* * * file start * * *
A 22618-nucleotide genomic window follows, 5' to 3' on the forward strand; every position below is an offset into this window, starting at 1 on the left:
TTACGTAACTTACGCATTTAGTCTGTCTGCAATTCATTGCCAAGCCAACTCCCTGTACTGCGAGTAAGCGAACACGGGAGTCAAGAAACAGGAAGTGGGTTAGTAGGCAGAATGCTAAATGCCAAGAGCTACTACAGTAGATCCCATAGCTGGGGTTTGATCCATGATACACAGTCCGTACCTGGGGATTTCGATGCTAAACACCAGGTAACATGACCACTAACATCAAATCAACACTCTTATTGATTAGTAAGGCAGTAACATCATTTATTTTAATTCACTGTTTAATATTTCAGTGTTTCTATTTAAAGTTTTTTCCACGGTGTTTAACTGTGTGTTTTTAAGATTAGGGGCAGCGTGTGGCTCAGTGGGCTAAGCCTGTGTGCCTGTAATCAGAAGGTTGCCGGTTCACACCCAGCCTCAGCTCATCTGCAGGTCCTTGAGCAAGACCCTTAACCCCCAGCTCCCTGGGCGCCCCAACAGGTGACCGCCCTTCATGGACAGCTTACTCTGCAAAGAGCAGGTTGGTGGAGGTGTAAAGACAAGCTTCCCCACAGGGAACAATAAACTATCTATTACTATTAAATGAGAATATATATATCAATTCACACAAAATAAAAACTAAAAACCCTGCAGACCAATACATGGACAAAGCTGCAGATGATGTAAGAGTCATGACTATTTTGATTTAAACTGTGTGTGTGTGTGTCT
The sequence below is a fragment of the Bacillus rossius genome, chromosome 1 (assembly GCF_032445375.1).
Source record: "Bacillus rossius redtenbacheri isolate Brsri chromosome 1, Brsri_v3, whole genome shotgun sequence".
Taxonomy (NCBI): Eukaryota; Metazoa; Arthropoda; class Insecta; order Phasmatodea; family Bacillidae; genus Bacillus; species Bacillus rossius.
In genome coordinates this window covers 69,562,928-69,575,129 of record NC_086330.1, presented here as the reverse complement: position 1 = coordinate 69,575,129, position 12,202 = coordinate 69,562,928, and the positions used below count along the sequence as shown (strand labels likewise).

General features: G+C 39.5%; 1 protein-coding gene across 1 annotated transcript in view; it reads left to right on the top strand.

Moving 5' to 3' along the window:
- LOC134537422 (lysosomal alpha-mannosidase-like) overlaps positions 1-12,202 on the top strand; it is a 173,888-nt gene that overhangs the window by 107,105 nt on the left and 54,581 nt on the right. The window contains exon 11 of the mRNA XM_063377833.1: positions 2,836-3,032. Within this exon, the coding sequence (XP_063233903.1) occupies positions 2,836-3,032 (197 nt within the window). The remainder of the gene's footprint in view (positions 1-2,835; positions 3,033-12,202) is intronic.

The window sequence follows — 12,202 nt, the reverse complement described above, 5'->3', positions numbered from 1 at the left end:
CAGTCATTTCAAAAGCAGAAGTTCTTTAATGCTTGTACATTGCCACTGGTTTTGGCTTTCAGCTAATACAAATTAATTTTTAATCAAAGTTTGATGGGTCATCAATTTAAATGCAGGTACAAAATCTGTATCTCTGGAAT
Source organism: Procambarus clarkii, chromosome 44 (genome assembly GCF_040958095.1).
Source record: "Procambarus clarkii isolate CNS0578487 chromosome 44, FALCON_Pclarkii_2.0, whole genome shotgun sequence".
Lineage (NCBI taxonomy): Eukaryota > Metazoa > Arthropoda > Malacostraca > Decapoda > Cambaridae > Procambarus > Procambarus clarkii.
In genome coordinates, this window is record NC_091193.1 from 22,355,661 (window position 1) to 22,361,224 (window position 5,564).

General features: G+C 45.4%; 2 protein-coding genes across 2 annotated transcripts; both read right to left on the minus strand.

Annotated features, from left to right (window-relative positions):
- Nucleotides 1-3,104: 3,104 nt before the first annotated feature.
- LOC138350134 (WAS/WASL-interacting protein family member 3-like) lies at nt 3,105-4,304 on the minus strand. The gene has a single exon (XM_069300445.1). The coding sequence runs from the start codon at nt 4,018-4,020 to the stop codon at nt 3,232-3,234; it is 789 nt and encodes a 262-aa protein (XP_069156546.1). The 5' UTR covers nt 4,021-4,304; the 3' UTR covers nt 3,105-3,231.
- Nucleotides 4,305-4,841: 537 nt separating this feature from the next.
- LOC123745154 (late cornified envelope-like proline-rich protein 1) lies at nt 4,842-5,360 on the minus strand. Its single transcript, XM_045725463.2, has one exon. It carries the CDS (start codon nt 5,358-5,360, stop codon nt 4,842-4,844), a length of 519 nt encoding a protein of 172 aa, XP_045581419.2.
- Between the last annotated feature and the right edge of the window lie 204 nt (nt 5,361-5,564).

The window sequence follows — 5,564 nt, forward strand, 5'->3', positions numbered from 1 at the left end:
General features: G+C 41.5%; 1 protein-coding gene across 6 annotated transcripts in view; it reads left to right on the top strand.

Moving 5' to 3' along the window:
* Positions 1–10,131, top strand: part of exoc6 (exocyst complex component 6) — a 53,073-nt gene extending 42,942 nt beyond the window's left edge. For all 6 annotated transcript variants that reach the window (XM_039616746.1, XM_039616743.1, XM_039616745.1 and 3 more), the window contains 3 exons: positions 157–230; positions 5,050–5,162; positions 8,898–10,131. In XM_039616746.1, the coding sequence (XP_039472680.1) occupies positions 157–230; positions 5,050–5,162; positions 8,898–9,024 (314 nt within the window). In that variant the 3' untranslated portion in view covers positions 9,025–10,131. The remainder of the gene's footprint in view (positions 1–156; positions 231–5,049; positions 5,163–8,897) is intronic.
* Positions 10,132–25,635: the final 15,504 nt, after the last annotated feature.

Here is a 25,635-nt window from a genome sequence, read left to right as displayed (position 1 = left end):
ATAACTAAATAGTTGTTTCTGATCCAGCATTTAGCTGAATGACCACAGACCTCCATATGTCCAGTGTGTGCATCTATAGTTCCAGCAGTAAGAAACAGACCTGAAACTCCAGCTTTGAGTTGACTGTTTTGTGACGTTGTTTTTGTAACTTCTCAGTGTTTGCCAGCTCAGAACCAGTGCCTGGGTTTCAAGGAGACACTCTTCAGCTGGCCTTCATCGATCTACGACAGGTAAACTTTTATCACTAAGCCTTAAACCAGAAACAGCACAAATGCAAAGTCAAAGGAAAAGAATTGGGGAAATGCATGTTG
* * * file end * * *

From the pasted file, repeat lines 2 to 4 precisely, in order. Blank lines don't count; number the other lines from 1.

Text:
TTACGTAACTTACGCATTTAGTCTGTCTGCAATTCATTGCCAAGCCAACTCCCTGTACTGCGAGTAAGCGAACACGGGAGTCAAGAAACAGGAAGTGGGTTAGTAGGCAGAATGCTAAATGCCAAGAGCTACTACAGTAGATCCCATAGCTGGGGTTTGATCCATGATACACAGTCCGTACCTGGGGATTTCGATGCTAAACACCAGGTAACATGACCACTAACATCAAATCAACACTCTTATTGATTAGTAAGGCAGTAACATCATTTATTTTAATTCACTGTTTAATATTTCAGTGTTTCTATTTAAAGTTTTTTCCACGGTGTTTAACTGTGTGTTTTTAAGATTAGGGGCAGCGTGTGGCTCAGTGGGCTAAGCCTGTGTGCCTGTAATCAGAAGGTTGCCGGTTCACACCCAGCCTCAGCTCATCTGCAGGTCCTTGAGCAAGACCCTTAACCCCCAGCTCCCTGGGCGCCCCAACAGGTGACCGCCCTTCATGGACAGCTTACTCTGCAAAGAGCAGGTTGGTGGAGGTGTAAAGACAAGCTTCCCCACAGGGAACAATAAACTATCTATTACTATTAAATGAGAATATATATATCAATTCACACAAAATAAAAACTAAAAACCCTGCAGACCAATACATGGACAAAGCTGCAGATGATGTAAGAGTCATGACTATTTTGATTTAAACTGTGTGTGTGTGTGTCT
The sequence below is a fragment of the Bacillus rossius genome, chromosome 1 (assembly GCF_032445375.1).
Source record: "Bacillus rossius redtenbacheri isolate Brsri chromosome 1, Brsri_v3, whole genome shotgun sequence".